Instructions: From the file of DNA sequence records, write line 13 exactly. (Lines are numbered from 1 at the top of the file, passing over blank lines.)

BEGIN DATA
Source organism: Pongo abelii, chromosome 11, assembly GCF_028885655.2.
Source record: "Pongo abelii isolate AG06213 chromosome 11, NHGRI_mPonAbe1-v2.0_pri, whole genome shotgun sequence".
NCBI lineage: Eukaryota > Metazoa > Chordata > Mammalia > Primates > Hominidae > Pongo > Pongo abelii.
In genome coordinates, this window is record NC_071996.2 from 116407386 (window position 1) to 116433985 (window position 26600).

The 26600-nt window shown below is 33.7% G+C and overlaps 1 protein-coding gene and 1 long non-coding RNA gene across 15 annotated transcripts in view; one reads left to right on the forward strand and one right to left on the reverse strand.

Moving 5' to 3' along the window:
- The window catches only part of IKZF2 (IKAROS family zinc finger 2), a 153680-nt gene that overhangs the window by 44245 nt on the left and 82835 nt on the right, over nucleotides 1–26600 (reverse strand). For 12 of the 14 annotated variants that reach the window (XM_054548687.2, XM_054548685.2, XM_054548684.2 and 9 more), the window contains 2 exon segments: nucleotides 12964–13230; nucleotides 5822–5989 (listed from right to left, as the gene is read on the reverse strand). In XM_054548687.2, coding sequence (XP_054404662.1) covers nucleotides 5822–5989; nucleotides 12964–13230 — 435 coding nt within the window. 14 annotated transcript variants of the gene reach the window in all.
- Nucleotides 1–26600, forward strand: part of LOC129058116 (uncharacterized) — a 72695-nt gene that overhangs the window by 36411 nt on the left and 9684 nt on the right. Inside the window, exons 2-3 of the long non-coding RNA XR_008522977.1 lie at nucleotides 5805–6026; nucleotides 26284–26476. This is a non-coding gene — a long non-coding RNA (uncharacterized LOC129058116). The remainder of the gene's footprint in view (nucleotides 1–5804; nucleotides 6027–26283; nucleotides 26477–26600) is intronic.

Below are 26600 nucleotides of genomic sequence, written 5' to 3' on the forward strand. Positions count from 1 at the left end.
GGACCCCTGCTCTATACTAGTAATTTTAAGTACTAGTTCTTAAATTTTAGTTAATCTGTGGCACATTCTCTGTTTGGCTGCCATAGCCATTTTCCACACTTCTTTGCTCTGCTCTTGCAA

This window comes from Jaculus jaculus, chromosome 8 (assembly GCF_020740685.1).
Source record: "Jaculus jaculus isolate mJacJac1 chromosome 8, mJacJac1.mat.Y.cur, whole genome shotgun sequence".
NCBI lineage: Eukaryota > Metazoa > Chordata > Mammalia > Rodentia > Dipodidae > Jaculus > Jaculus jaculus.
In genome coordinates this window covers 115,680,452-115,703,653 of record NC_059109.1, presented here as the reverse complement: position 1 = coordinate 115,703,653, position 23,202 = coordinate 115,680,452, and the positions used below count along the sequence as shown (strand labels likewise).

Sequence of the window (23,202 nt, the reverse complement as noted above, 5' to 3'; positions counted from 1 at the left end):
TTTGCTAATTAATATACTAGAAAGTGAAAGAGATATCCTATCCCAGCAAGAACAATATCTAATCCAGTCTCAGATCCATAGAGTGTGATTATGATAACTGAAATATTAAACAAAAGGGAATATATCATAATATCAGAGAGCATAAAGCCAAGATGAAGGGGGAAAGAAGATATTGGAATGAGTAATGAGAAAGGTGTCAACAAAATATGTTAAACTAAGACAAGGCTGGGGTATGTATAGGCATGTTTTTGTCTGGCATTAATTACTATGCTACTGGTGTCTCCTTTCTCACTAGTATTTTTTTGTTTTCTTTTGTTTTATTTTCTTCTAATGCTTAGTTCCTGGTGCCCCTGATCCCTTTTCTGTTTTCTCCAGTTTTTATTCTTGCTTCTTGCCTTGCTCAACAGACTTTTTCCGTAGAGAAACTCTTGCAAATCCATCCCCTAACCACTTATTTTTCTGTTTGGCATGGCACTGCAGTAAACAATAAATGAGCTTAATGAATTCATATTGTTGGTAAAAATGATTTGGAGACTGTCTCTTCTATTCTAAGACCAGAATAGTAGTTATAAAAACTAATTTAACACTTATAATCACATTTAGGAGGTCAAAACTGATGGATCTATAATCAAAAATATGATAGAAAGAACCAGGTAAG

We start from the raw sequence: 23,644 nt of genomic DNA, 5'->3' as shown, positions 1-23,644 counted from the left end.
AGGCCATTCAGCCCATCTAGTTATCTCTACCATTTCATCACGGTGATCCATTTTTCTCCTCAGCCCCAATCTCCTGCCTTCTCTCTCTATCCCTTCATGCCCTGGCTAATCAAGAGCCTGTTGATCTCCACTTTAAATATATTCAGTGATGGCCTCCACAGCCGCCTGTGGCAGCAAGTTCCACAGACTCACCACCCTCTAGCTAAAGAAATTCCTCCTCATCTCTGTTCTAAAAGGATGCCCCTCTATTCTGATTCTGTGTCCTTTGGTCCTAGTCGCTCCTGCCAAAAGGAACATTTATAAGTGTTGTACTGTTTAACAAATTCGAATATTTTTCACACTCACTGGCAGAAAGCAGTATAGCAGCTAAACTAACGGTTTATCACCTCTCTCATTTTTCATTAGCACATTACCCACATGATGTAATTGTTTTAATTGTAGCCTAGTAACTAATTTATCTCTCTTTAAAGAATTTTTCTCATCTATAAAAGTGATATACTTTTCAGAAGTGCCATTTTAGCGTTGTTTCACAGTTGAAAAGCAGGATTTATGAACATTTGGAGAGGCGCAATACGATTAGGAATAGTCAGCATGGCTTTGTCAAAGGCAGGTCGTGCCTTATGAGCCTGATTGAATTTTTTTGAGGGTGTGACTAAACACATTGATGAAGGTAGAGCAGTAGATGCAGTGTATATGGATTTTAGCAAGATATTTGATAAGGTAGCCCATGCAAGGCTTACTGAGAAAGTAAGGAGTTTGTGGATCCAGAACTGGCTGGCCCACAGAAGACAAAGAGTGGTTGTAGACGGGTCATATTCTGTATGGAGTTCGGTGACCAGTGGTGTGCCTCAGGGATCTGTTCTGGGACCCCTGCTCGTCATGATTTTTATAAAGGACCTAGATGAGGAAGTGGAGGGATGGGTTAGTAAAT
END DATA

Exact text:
NCBI lineage: Eukaryota > Metazoa > Chordata > Mammalia > Rodentia > Dipodidae > Jaculus > Jaculus jaculus.